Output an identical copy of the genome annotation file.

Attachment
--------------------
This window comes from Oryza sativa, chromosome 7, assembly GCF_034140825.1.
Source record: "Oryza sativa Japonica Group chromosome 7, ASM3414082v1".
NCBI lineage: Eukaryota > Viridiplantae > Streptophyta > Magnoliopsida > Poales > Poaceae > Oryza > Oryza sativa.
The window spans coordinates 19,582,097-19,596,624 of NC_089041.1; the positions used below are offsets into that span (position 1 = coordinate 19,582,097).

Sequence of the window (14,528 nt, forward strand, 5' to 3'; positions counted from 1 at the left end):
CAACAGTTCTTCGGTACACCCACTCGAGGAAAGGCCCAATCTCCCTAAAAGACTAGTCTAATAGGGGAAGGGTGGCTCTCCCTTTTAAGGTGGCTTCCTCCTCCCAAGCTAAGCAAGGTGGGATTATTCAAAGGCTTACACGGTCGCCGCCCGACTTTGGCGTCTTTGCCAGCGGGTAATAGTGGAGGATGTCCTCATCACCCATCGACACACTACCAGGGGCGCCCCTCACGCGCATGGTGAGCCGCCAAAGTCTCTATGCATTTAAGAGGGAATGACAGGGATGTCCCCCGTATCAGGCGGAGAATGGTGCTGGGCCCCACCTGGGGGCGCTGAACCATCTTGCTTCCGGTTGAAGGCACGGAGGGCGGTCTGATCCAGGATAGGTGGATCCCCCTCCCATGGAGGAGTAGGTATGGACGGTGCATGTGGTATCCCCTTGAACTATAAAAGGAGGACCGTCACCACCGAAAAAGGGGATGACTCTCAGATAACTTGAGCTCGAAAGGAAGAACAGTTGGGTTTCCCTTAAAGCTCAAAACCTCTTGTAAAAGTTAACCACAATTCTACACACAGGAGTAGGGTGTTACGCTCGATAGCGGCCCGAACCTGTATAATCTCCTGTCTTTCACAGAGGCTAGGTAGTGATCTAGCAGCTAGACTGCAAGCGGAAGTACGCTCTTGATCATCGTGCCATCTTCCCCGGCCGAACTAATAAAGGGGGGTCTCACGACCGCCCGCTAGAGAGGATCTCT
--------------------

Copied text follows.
This window comes from Oryza sativa, chromosome 7, assembly GCF_034140825.1.
Source record: "Oryza sativa Japonica Group chromosome 7, ASM3414082v1".
NCBI lineage: Eukaryota > Viridiplantae > Streptophyta > Magnoliopsida > Poales > Poaceae > Oryza > Oryza sativa.
The window spans coordinates 19,582,097-19,596,624 of NC_089041.1; the positions used below are offsets into that span (position 1 = coordinate 19,582,097).

Sequence of the window (14,528 nt, forward strand, 5' to 3'; positions counted from 1 at the left end):
CAACAGTTCTTCGGTACACCCACTCGAGGAAAGGCCCAATCTCCCTAAAAGACTAGTCTAATAGGGGAAGGGTGGCTCTCCCTTTTAAGGTGGCTTCCTCCTCCCAAGCTAAGCAAGGTGGGATTATTCAAAGGCTTACACGGTCGCCGCCCGACTTTGGCGTCTTTGCCAGCGGGTAATAGTGGAGGATGTCCTCATCACCCATCGACACACTACCAGGGGCGCCCCTCACGCGCATGGTGAGCCGCCAAAGTCTCTATGCATTTAAGAGGGAATGACAGGGATGTCCCCCGTATCAGGCGGAGAATGGTGCTGGGCCCCACCTGGGGGCGCTGAACCATCTTGCTTCCGGTTGAAGGCACGGAGGGCGGTCTGATCCAGGATAGGTGGATCCCCCTCCCATGGAGGAGTAGGTATGGACGGTGCATGTGGTATCCCCTTGAACTATAAAAGGAGGACCGTCACCACCGAAAAAGGGGATGACTCTCAGATAACTTGAGCTCGAAAGGAAGAACAGTTGGGTTTCCCTTAAAGCTCAAAACCTCTTGTAAAAGTTAACCACAATTCTACACACAGGAGTAGGGTGTTACGCTCGATAGCGGCCCGAACCTGTATAATCTCCTGTCTTTCACAGAGGCTAGGTAGTGATCTAGCAGCTAGACTGCAAGCGGAAGTACGCTCTTGATCATCGTGCCATCTTCCCCGGCCGAACTAATAAAGGGGGGTCTCACGACCGCCCGCTAGAGAGGATCTCT